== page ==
Rosie posed the question: "If you're the director of the local gallery, happen to see a famous sculptor walking on our beach, tell him the gallery would love to have his work, but funding is short. He selects one driftwood amidst a bunch of beach stuff, studies it, signs it and hands it to you. Is it art?" I think Ali thought yes. I thought that would be the same as a Catholic church relic, or,I don't worry so much about what is art and what is not any more, whether it is urban or beach debris, self-indulgence, or heaven forbid, craft, we are discussing. Thank goodness.
more like which panties Tom Jones decides to grab/pickup - more about celebrity, though I do understand there is a slight difference in "intention", and Ali is probably far more inclusive than I. I know it's not about the driftwood, but this morning, I see a piece of log in my head I can't erase.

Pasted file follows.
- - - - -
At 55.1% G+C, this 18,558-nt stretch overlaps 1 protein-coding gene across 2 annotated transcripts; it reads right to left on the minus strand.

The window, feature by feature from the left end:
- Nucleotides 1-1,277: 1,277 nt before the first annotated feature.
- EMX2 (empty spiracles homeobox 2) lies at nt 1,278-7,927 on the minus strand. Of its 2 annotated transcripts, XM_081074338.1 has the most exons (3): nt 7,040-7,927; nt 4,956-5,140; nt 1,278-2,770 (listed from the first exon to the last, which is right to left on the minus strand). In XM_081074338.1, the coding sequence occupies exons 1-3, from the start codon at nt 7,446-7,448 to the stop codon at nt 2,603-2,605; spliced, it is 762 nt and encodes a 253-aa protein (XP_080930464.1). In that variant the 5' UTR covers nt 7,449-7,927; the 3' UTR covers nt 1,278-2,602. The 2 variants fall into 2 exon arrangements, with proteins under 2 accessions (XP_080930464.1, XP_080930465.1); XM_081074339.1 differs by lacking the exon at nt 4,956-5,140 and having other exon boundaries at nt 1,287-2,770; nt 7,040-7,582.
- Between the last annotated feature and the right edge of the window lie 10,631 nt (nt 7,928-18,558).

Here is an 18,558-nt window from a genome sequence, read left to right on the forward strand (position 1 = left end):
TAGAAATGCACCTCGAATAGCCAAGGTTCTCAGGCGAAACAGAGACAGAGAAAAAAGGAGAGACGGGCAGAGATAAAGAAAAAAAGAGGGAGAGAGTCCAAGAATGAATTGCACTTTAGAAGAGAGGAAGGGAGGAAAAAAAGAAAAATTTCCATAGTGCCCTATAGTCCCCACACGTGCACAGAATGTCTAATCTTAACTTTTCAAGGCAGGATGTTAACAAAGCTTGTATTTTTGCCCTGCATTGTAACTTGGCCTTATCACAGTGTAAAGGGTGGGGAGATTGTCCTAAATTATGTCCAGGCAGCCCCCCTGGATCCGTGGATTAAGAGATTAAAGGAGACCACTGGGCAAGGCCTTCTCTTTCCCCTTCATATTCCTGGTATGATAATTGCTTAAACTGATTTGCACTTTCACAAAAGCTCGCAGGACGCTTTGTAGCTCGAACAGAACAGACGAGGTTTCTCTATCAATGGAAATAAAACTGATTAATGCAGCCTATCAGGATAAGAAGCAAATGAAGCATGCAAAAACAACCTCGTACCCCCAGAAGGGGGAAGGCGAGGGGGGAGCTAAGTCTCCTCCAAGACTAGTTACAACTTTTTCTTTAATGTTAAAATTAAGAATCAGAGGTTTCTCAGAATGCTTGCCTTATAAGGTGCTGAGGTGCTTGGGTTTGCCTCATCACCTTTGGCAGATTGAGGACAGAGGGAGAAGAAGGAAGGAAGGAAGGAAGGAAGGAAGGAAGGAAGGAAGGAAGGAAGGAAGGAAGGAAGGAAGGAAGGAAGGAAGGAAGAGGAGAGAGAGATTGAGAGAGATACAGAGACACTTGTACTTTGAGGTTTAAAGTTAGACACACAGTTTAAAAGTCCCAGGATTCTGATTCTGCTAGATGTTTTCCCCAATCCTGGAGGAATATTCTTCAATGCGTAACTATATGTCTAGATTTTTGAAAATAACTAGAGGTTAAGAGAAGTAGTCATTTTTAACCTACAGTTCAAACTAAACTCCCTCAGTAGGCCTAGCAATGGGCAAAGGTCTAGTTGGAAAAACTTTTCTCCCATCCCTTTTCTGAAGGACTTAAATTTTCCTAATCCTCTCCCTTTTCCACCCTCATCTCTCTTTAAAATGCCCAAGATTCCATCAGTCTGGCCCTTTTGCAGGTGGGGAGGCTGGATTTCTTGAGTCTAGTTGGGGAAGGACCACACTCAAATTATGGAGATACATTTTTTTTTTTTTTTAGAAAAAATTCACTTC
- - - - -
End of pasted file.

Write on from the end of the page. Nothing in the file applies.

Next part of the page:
Or Kusama Yayoi installations, which I compared to mirrored rooms in an amusement park. Again, Ali is always more inclusive and forgiving, whereas I have a narrow, rigid definition of what I like, but I guess, not necessarily what I consider art.
I'm more interested in my ability to make something in real life, something that often starts as an imagine in my head. Whether you can call this a concept, or abstraction, or process, or whatever else it's called. This has been a great relief, because I only answer to myself.
But in discussing art, I've come to know what I like: I like pretty; I like to see evidence of the human-thouhgt/hand-made somewhere in the process; I like something that I could/would have never thought to do, particularly when they start from a similar starting point or in reaction to a similar event or things. And I am very attracted to something that is just beyond my reach - something that has gone one step beyond my thinking, something technically a few steps beyond my competence, aesthetics that's a tad more sophisticated than mine, that which I can understand, but have not been able to make. Yet.
I feel more at peace. And that's great, because I am able to listen to others' opinion a bit more.
EDIT: I used to see the word "juxtaposition" everywhere I looked in 2006/07, and it annoyed the heck out of me because, you know, I don't necessarily like layers. Now I see "contexturalization" all around me. I don't know if the fashion has changed, or it's my thinking that's changing what I am picking up from my environment.